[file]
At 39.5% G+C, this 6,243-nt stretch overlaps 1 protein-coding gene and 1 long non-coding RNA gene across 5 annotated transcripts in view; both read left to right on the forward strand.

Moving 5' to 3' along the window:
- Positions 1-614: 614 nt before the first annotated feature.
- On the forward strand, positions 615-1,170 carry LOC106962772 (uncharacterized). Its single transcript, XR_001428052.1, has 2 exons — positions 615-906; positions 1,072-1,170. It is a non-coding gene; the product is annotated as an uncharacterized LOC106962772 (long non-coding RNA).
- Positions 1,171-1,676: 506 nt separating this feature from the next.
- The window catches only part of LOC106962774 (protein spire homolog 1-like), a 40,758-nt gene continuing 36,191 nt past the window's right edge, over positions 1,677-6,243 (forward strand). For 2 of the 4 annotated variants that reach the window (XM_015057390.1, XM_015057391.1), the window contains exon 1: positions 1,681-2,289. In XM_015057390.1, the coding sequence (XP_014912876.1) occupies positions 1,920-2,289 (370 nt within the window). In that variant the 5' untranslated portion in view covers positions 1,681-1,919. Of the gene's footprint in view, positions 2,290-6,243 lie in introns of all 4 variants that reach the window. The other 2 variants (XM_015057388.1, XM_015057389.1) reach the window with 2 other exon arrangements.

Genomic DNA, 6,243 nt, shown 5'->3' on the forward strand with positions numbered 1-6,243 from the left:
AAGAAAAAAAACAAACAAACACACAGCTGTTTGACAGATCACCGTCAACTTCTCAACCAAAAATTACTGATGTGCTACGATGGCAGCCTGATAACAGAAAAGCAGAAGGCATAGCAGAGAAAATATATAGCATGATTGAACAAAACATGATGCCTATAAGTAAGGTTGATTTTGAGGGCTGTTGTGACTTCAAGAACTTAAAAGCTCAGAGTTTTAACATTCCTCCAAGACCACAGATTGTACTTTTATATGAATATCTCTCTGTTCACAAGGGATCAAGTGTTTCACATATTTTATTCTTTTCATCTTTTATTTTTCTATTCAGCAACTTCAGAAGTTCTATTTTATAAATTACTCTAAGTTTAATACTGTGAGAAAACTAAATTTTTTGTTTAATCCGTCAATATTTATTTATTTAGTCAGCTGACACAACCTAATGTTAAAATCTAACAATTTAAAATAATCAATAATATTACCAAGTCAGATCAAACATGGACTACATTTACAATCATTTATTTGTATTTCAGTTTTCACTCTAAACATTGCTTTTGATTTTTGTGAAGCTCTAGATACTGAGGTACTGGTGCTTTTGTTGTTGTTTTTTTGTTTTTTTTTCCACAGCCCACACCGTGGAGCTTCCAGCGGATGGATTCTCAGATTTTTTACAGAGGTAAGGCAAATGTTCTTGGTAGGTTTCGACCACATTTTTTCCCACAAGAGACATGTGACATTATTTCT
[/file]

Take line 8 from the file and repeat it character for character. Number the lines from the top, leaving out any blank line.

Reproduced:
AAGAAAAAAAACAAACAAACACACAGCTGTTTGACAGATCACCGTCAACTTCTCAACCAAAAATTACTGATGTGCTACGATGGCAGCCTGATAACAGAAAAGCAGAAGGCATAGCAGAGAAAATATATAGCATGATTGAACAAAACATGATGCCTATAAGTAAGGTTGATTTTGAGGGCTGTTGTGACTTCAAGAACTTAAAAGCTCAGAGTTTTAACATTCCTCCAAGACCACAGATTGTACTTTTATATGAATATCTCTCTGTTCACAAGGGATCAAGTGTTTCACATATTTTATTCTTTTCATCTTTTATTTTTCTATTCAGCAACTTCAGAAGTTCTATTTTATAAATTACTCTAAGTTTAATACTGTGAGAAAACTAAATTTTTTGTTTAATCCGTCAATATTTATTTATTTAGTCAGCTGACACAACCTAATGTTAAAATCTAACAATTTAAAATAATCAATAATATTACCAAGTCAGATCAAACATGGACTACATTTACAATCATTTATTTGTATTTCAGTTTTCACTCTAAACATTGCTTTTGATTTTTGTGAAGCTCTAGATACTGAGGTACTGGTGCTTTTGTTGTTGTTTTTTTGTTTTTTTTTCCACAGCCCACACCGTGGAGCTTCCAGCGGATGGATTCTCAGATTTTTTACAGAGGTAAGGCAAATGTTCTTGGTAGGTTTCGACCACATTTTTTCCCACAAGAGACATGTGACATTATTTCT